The film’s travelling is very much similar in tone to this scene, with the rigid inability to find warmth or comfort. Though she converses with fellow travellers on trains, Anna seems to rarely take anything in. So many of the conversations that float her way are one sided, as if she allows others to express and detail the problems they cannot otherwise share or be rid of. She becomes a key to unlock the frustrations of those around her on these tedious journeys, though she never ultimately solves her own turmoil. The journeying means she is never really there, she is never fixed, always clock-watching for the time of the next train or meeting. She is a phantasm of the city, never able to establish anything as her momentum drags her on, casting everyone around her to the wayside of the train lines.
A strange emotional haze is present throughout large parts of Les Rendez-vous d’Anna. The feeling finds a symbolic visual in Anna’s first hotel visit. The room she is staying in has large windows, covered with a thin, white net curtain that partly obscures the view. Anna pulls it back and the camera follows her, creating a hypnotic image of a determined attempt to regain clarity. But behind the obscured image was only further evidence of how alone she is, how empty she feels on this meaningless meander back home. This emptiness gains more and more specificity as the conversations between her and a variety of people amplifies her solitude.
When she visits Heinrich’s family, the conversation largely revolves around his own failed marriage, but the presence of both his mother and his daughter in the house frames Anna in interesting ways. We barely see them converse and Akerman skips the potential scene of them all eating together. Instead we hear of the dinner in hindsight, where Anna is then asked for her opinion on the two other women. It’s the beginning of highlighting Anna’s dual role as daughter and as a childless woman. The whole scenario can’t help but feel constructed purely to highlight her own isolation and the parallel world she potentially could have inhabited.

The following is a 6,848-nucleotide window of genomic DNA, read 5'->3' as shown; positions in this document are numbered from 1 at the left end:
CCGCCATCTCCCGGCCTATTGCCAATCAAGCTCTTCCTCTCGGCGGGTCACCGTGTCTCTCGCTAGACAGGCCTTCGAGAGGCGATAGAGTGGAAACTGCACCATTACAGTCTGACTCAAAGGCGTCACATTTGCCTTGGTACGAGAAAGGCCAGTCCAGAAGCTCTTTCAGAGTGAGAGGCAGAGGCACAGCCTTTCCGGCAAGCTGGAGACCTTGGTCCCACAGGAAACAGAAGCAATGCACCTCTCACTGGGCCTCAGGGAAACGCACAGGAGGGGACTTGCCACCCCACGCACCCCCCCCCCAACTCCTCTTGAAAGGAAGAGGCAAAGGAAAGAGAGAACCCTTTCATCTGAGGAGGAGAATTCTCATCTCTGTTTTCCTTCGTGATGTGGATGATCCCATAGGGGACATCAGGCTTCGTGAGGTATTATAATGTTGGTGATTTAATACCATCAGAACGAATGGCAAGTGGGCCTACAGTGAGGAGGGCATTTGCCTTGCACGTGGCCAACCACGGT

In making her way back to her mother, the distance becomes clear; that this is a rare occurrence as if facing her own mother highlights how she is still childless. The wandering journey of her films seem like a failed searching for the children that she has never had, confirmed finally by her empty single flat in Paris at the film’s conclusion. It also partly links to the muted sexuality of the character who seems unable to fully commit to any one liaison or conclude it, as if it’s simply too associated again with the absence of children. In a later scene when her ex-lover begins to explain his own isolation he professes his ideal world as being one where he is a woman who has one child, dedicating his life to it. It’s as if every aspect of reality unconsciously derides Anna’s position, perhaps even her choice, in the most unnerving of fashions. It speaks of a quiet, constant and very real social pressure.